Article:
projectile hits an obstacle and is removed when it has surpassed its maximum radius. In

the case of Blocks, the Block list is dynamic because target blocks are removed from the

list whenever they are destroyed. The Level class manages these lists by calling methods

on each object to determine when elements should be removed, and in the case of

Explosions and Missiles objects, when they should be added.




The Block Class:



                                                                                               8
       In Space Missiles, every obstacle block and target block the player encounters is an

instance of the Block class. A Block consists of a path (empty by default), six Side objects

which conceptually form the rectangular sides of the block, a color, and a type denoting

whether or not it is also a target Block. The primary functions performed on a Block

include displaying it and checking whether or not a generic point (such as a projectile’s

location) lies inside the block or not.




The Path Class:




       A Path object consists primarily of a list of Points. For stationary Blocks, this

object is empty. However, in the case that points should be assigned to a Block’s Path

object, the Block will travel smoothly along the points defined for the path at the rate

proportional to the velocity value it is given at loading time.




The Side Class:



                                                                                            9
       Recall from the discussion of the Block object that each Block contains six Side

objects and each Side object is conceptually one of the six rectangular sides of the block.

This means that a Side must contain four points (as Point objects in this case) to define the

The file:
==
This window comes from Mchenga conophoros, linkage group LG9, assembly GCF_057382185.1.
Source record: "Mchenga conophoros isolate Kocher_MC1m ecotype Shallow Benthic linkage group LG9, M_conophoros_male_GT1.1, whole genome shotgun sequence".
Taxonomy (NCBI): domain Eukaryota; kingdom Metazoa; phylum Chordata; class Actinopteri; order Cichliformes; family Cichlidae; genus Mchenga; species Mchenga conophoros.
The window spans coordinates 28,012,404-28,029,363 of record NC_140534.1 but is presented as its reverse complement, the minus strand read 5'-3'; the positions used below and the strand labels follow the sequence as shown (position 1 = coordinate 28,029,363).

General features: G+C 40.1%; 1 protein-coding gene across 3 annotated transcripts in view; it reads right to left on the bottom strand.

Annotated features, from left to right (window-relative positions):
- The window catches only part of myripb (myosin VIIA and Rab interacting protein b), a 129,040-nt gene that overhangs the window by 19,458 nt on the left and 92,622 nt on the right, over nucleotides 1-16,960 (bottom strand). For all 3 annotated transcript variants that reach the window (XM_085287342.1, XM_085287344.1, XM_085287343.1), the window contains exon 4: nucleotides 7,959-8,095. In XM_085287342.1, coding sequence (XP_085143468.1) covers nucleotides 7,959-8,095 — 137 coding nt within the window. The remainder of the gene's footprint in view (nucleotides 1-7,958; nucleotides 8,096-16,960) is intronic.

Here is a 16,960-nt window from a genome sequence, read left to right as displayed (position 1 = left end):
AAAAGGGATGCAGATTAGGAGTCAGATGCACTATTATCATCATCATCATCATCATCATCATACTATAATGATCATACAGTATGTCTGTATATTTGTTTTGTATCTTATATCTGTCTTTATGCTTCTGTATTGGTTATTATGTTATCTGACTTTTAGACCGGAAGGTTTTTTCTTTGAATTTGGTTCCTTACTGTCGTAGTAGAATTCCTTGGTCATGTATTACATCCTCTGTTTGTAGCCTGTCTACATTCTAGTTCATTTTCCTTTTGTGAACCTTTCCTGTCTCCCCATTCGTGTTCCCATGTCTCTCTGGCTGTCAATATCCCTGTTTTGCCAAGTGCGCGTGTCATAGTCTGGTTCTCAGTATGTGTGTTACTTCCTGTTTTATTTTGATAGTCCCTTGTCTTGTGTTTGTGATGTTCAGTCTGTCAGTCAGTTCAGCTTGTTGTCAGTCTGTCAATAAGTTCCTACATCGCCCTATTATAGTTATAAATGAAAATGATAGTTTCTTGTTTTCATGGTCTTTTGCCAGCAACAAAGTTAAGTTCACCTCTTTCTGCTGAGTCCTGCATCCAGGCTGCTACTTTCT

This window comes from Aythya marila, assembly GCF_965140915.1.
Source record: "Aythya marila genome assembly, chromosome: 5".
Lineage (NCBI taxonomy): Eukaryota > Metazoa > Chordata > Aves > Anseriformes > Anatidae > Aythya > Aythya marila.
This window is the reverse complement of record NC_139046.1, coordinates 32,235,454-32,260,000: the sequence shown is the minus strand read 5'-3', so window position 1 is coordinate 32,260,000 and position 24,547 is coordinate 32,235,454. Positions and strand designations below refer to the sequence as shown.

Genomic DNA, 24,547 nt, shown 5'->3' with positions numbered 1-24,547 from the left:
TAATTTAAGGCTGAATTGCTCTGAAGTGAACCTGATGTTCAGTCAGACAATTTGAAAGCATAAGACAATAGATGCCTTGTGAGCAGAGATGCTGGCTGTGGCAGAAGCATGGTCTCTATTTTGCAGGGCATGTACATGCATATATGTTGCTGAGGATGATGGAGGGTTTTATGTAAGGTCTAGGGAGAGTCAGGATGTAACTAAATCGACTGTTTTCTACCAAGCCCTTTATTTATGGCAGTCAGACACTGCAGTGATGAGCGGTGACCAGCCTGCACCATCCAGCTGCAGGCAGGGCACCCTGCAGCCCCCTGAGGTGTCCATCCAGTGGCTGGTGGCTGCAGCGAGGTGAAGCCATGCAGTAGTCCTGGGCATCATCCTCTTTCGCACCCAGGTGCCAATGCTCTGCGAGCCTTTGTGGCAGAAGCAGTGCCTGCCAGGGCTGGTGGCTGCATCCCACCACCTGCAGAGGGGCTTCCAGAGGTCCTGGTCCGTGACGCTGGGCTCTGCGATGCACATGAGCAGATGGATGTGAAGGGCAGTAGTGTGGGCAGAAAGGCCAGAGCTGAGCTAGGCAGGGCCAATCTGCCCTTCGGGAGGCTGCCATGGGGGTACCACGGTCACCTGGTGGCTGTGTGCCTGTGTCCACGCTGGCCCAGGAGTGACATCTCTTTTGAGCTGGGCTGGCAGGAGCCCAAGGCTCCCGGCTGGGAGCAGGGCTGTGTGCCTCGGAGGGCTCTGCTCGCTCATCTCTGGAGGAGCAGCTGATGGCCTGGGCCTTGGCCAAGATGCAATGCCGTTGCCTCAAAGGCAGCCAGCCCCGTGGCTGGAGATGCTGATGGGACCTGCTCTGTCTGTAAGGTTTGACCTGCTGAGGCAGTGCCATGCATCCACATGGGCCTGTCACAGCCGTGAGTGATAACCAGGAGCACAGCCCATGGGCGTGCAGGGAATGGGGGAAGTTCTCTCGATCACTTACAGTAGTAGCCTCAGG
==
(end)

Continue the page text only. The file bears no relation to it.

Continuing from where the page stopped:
four vertices of the polygon forming the side, as well as normal vector, which in this case

is defined using another Point object to store the three vector components.




The Point Class:

       The Point class is quite simple; its purpose is to bundle the coordinates of a point

into a single object. Although not critical, Point is used for clarity purposes which allows

for greater functionality to be added to Space Missiles.




The Missile Class:




       Each instance of the Missile class has a Point defining its current location, a Point

containing its three direction vector components.




                                                                                              10
The Explosion Class:




       An instance of the Explosion class is added to the current Level object whenever a

projectile (Missile object) has impacted an obstacle. When this occurs, the Point location

of the missile is made the Point location of the explosion. The current radius value is set to

0 and will grow for each frame the explosion is displayed. The explosion also has a

maximum value which defines how big the explosion radius can be before it is to be

removed from the level.




                                                                                           11
                Implementation – The Bare Essentials



The myInit Function:

       After main() initializes the display window, main() calls myInit(). The myInit()

function then sets the stage for the game to begin by loading extraneous data and setting up

the display environment. It does this by calling four major initialization functions:


              LoadLevels()
              LoadTextures()
              LoadDisplayLists()
              LoadLights()


The function LoadLevels() does just that; it creates a group of Level objects, and then for

each Level object created, a series of Block objects are created and added to the level.

Below is an example of how blocks are added to a new Level object.


       //create a new level with the default wall blocks
       Level level1 = Level(1);

       //add a normal Block to Level 1
       level1.AddBlock(
             Block(10, 10, 10,                       //dimensions
                   0, 3, -10,                        //coordinates
                   0.2, 0.4, 0.8));                  //color

       //add a normal Block to Level 1
       level1.AddBlock(